The Day Zero That Didn’t Come

But did touch off a lot of concerns:

The prediction had been that after years of an intense drought, Cape Town’s dams would be so depleted and local reservoirs so bone-dry that one day in the autumn of 2018—between March and May in the Southern Hemisphere—the city would cut off the water flowing to taps. That date, the “Day Zero” in question, captured the attention of Western press. Photographs of the brown, cracked mud flats where drinking water once flowed abounded. Papers wrote breathlessly about the doomsday scenario of mobilizing military assets to secure water distribution points, fearing the possibility of violent clashes over resources.

Day Zero didn’t happen—and as Wolski told me, it may have never been in the cards. But, over the course of a year, the idea really did deeply change the city all the same. Water scarcity, and the potential for a catastrophe, spurred upheaval and anxiety. During that time, a local government pushed a water-conservation agenda more ambitious than just about anything the world had seen. Cape Town faced political fallout and experienced widespread protests. Divisions between the haves and the have-nots in one of the most unequal cities on Earth became the center of discourse. The racial wounds of a post-apartheid country opened once more.

In its march to slash water consumption drastically, this metropolis of 4 million people also became a harbinger of how water will constrain global cities in the future, and how climate change will bring turmoil and a new slate of challenges to places where class and racial divides are deep. Day Zero is still hypothetical, but Cape Town’s reality will soon impact many global cities, where water will become a constant concern, and democracy will become contingent upon the taps.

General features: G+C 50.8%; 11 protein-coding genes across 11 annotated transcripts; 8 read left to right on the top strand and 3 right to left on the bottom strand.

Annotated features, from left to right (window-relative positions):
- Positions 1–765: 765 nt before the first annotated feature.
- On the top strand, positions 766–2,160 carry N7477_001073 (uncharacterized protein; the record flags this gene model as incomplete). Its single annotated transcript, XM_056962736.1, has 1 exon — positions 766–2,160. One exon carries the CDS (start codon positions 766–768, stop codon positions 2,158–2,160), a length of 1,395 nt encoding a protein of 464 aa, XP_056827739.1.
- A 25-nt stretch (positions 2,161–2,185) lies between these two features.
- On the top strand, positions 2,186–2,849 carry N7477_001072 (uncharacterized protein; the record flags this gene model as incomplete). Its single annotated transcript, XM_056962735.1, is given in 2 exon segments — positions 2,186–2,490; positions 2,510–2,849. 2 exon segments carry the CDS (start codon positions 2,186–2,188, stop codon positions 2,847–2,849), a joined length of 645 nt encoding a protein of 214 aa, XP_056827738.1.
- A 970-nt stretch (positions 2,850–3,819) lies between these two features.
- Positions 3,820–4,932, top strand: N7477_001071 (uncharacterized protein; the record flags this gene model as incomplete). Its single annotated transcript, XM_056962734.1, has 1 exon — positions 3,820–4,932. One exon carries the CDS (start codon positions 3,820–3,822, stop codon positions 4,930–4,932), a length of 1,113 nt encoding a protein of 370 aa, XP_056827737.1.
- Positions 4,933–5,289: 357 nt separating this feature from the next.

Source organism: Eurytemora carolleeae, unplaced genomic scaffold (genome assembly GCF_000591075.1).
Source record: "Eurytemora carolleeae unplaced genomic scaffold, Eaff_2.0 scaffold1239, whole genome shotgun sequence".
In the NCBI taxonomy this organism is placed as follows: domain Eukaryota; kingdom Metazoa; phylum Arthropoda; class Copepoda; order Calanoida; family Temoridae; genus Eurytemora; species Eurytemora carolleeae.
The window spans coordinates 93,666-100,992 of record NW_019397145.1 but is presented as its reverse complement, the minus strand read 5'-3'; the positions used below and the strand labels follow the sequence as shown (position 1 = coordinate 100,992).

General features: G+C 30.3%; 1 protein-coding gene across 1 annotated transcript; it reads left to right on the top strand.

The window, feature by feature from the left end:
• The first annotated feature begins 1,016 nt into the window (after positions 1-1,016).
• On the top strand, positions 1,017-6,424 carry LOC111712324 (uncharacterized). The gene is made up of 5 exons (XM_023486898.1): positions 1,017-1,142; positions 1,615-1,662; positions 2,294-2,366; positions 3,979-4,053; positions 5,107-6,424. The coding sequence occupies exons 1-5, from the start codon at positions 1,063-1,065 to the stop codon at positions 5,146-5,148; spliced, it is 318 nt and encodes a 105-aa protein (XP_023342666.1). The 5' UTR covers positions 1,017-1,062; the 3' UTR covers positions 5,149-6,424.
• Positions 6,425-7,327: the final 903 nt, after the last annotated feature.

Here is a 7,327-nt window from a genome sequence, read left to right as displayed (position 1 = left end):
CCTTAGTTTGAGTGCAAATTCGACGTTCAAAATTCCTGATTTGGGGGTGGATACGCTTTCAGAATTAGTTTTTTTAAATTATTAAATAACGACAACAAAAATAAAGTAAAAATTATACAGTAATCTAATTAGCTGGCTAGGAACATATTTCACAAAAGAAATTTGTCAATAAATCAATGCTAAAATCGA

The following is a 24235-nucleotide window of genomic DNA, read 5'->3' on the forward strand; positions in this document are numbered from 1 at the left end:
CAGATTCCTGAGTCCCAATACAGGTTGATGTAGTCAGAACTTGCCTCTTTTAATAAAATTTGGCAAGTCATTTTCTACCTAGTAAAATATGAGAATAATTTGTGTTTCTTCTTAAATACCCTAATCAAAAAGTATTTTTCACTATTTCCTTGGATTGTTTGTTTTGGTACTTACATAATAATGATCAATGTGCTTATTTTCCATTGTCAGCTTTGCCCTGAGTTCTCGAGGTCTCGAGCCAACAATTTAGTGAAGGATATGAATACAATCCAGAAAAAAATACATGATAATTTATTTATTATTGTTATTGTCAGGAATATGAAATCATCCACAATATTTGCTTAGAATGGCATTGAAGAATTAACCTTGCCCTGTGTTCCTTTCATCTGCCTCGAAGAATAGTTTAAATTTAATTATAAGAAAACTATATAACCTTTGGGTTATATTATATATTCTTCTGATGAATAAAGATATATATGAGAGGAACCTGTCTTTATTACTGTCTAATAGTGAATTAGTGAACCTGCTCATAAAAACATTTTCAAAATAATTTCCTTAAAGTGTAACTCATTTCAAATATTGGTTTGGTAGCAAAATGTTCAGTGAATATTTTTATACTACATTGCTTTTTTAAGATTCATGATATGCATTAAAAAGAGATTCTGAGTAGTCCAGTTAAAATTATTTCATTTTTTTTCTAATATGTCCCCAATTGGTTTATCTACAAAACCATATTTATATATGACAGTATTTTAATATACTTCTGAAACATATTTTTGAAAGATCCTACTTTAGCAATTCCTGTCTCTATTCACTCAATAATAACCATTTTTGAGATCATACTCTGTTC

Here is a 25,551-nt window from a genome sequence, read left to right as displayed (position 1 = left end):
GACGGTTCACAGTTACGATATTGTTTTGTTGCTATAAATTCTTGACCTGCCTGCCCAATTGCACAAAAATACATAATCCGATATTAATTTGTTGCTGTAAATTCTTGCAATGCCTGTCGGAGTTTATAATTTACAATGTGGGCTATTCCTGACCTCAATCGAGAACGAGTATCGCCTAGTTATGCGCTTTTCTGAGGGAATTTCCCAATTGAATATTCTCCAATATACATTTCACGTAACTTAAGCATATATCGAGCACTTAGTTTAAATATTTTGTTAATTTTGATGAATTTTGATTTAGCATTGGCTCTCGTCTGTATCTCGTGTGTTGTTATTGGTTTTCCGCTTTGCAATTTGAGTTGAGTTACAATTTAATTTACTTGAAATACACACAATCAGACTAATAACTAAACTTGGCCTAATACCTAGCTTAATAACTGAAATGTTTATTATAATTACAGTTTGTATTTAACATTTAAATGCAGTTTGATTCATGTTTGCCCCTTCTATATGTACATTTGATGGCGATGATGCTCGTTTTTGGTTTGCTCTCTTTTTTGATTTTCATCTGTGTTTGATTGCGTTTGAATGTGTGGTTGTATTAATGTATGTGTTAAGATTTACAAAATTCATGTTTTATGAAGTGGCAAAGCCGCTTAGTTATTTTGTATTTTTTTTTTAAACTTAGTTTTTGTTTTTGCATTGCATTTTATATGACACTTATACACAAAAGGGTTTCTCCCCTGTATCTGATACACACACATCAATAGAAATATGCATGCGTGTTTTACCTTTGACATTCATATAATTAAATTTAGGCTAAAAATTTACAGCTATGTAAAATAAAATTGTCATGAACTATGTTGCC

Israel offered to help with desalination technology. It’s technology that cannot come fast enough.

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One thought on “The Day Zero That Didn’t Come

  1. Absent a couple of years of record-breaking snowfall, Day 1075* is going to hit Lake Mead in the next couple of years. I don’t remember the details of the order in which the Colorado River lower basin states take their cuts, but there will be ugly stuff between the farmers who use the large majority of the river water and the cities and power plants who extract enormously more value from their share. Although there’s a possibility that the federal Bureau of Reclamation will decide on its own to let enough water out of the Glen Canyon Dam to keep the lower basin states going full bore at the expense of the upper basin states (my reading of the agreements is that such a decision would be illegal, but the time to drag it through the courts would buy the lower basin states time for a possible miracle).

    * The water level in Lake Mead dropping below 1075 feet above sea level is the trigger for a lower basin water emergency.

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